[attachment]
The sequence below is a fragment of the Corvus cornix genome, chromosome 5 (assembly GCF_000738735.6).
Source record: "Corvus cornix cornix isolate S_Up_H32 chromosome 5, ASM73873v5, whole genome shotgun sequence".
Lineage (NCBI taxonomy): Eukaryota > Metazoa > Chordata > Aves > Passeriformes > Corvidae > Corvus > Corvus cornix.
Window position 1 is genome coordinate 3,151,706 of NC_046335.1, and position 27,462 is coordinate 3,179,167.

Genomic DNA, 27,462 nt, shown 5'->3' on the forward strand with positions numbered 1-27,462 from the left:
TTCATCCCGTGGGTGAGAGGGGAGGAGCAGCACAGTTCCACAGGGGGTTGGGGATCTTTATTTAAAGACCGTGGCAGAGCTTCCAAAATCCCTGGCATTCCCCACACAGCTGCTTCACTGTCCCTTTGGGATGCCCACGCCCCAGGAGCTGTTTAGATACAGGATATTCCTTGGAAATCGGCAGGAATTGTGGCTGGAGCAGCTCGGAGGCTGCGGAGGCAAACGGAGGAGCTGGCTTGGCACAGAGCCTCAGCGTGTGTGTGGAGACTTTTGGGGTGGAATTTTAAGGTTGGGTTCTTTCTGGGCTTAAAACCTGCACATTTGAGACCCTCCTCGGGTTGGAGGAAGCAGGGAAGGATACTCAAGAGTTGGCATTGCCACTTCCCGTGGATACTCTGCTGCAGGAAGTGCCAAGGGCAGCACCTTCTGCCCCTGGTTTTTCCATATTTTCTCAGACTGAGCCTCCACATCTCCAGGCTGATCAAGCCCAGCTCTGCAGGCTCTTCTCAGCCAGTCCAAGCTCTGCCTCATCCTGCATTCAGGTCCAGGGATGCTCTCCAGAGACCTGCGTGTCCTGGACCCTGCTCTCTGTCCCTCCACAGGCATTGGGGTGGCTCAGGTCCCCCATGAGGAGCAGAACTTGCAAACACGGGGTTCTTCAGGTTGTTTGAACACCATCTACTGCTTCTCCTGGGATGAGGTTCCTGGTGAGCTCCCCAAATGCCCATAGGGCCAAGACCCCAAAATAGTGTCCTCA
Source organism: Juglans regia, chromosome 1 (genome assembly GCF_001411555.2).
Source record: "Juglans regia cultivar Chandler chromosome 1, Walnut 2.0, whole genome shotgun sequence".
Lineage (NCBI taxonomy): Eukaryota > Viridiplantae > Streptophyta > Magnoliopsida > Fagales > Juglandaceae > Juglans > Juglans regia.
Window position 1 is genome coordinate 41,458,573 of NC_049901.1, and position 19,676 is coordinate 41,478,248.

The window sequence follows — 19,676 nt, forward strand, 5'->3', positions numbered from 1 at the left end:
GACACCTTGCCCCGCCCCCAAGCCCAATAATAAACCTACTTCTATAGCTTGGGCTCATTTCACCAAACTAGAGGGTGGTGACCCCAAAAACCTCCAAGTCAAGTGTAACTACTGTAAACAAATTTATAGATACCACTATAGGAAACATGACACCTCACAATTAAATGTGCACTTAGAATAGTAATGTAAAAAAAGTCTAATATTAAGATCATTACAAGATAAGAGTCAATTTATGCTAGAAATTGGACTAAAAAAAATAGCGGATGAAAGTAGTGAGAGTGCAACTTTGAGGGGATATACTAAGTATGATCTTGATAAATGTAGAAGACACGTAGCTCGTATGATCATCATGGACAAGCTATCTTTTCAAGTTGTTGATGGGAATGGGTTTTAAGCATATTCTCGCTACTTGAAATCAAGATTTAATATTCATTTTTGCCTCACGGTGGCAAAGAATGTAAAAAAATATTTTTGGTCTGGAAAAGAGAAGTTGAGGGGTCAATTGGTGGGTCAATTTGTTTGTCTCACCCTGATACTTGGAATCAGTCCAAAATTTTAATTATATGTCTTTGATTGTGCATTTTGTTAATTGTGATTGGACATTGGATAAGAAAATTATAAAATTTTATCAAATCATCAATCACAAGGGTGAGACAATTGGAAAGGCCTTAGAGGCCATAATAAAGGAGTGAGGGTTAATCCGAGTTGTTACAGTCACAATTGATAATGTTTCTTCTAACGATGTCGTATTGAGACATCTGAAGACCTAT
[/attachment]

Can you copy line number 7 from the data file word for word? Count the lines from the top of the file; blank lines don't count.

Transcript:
Source organism: Juglans regia, chromosome 1 (genome assembly GCF_001411555.2).